parallelizing an optimization phase

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Miguel Garcia

Jan 22, 2012, 6:27:05 AM1/22/12

After some performance improvements to the optimizer [1] [2], I wanted to try for real parallelizing one of the optimization phases (say, one of the "easier" ones). The hypothesis was that typer was going to be the single source of races. Thus I picked an optimization phase (dead code elimination) that does most of its work without constantly invoking Tree.tpe or (relatively speaking). After synchronizing on global, the concurrent version takes on average 1/3 of the sequential one (no matter how many more threads are used, due to contention on global).

In principle, that approach could also do the trick for Inliner (to recap, Inliner is the largest contributor to compilation time under -optimize). With the caveats that Inliner is definitely more typer-reliant, and perhaps the best speedup achievable would be 1/2. All that seems worthy exploring in more depth. What you can do is:

  (a) background material at The Scala Compiler Corner [3]
  (b) sources for parallel DeadCodeElimination at

The idioms used in the parallel version really boil down to two:

  (c) making mutable-shared-state not shared across threads (e.g., Linearizer and Peephole are now instance-level and thus not shared across tasks submitted to Executor)

  (d) now comes the real synchronization. Say, Instruction.produced invokes typer (at least for some overrides). A working solution is:

    private def getProduced(i: Instruction): Int = {
      if(i.isInstanceOf[opcodes.CALL_METHOD]) {
        global synchronized i.produced // locked because CALL_METHOD.produced() invokes producedType
      } else i.produced

That's all there's to it. It can be tricky because (thinking aloud) -Ydebug or -Ylog might result in typer being invoked (I haven't tried this). However, the same principles apply.

Perhaps this prototype can evolve into a parallel version of dce in trunk (contributions are welcome!).





Paul Phillips

Jan 25, 2012, 4:45:56 PM1/25/12
On Sun, Jan 22, 2012 at 3:27 AM, Miguel Garcia <> wrote:
> That's all there's to it. It can be tricky because (thinking aloud) -Ydebug
> or -Ylog might result in typer being invoked (I haven't tried this).
> However, the same principles apply.

Well, it's not supposed to. There was a time when you couldn't print
much of anything without hosing yourself. Now, AFAIK, you can quite
safely print symbols; printing trees may or may not be safe, not sure;
printing types is not safe, haven't looked into why.

Why can you print symbols?

scala> intp("scala.collection.parallel.mutable.ParMap").info.members
map (_.defString) >

def withDefaultValue: <?>
def withDefault: <?>

Because it is discriminating about it. Give the infos a little nudge,
see some more.

scala> intp("scala.collection.parallel.mutable.ParMap").info.members
foreach (

scala> intp("scala.collection.parallel.mutable.ParMap").info.members
map (_.defString) >
def withDefaultValue(d: <?>): scala.collection.parallel.mutable.ParMap[K,V]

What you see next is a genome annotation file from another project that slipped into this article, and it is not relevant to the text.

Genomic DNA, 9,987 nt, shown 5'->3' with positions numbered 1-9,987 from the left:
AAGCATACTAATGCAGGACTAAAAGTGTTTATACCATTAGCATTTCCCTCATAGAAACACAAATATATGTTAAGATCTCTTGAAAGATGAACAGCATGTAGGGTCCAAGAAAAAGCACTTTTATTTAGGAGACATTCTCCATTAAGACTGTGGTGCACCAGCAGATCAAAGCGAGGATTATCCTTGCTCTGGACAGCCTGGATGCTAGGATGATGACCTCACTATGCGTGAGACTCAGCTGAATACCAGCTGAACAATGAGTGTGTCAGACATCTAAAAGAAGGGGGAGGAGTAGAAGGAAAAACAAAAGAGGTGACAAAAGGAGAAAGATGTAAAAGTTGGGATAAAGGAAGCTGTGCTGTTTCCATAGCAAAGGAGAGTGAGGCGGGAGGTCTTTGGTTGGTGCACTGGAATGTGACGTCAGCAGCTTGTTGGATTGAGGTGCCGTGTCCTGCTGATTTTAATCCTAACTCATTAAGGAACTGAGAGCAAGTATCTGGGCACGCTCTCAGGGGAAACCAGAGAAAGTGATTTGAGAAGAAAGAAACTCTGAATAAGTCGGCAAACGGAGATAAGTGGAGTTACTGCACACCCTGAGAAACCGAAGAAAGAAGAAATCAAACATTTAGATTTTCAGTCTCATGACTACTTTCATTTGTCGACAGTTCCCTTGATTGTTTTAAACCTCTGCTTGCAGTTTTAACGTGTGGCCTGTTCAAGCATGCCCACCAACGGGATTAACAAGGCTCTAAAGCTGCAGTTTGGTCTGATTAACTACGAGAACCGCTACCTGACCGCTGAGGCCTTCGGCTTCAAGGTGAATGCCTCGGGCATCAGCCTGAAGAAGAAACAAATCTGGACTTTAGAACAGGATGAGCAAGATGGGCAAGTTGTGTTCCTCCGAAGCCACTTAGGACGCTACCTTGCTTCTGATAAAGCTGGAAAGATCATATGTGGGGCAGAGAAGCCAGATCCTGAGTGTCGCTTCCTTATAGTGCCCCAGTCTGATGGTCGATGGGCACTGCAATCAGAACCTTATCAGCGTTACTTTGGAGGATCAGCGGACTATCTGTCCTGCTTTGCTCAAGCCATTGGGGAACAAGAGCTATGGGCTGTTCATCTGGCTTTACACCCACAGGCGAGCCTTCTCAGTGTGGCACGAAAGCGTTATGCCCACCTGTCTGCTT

def withDefault(d: <?>): scala.collection.parallel.mutable.ParMap[K,V]

All manifestations of the typer being invoked (or really, much of
anything being invoked) when calling toString should in my view be
considered bugs. If necessary there could be a flag somewhere which
is flipped into forcing mode when printing errors or wherever else it
is that one actually wants to influence the outcome by printing
something. But the default should be to affect nothing.

Miguel Garcia

Jan 26, 2012, 4:39:54 AM1/26/12

Got some (small) news on this. My initial reservations about less-than-ideal speedup in 'parallel dce' were unfounded. As the chart shows, a single outlier makes the speedup sublinear. In detail, the smallest unit of work is an IMethod, and it so happens a certain 'CommentFactory.parse0$1' takes up 7 sec to process. By that time all other threads are done with their thousands and thousands of IMethod s and are sitting idle.

I want to gather evidence (this time about Inliner) before claiming for sure the technique is a winner. We're almost there, however :)



Daniel Sobral

Jan 26, 2012, 8:03:15 AM1/26/12
How can I benchmark this particular method? There are some changes I'd
like to try out.

Oops, I gotta go. Let me quote SI-5045:

"When using a regular expression a user can state explicitly that they
want anchoring and the Regex library should not mandate that decision.
As an aside this often leads to people surrounding their patterns with
".*PTRN.*" which can turn a nice fast pattern into one with heavy
backtracking. See Mastering Regular Expressions by Friedl for

And now let me quote the code:

/** The start of a scaladoc code block */
protected val CodeBlockStart =
new Regex("""(.*)((?:\{\{\{)|(?:\u000E<pre(?:

/** The end of a scaladoc code block */
protected val CodeBlockEnd =
new Regex("""(.*)((?:\}\}\})|(?:\u000E</pre>\u000E))(.*)""")

Short of adopting the suggestion made in the ticket, replacing .* with
.*? at the start might result in big gains.

Daniel C. Sobral

I travel to the future all the time.

Miguel Garcia

Jan 26, 2012, 8:52:34 AM1/26/12

I guess there's an interesting performance story to be told for `CommentFactory$class.parse0$1()` (now I got its name right). However, given that I'm not familiar with that code, all I've measured is the time it takes for DeadCodeElimination (rather, my parallel version of it) to analyze its ICode at compile time. I haven't look into what that ICode can be, nor its runtime impact. As far as parallel-dce is concerned, it's already doing its job: speeding up the thing as much as possible.


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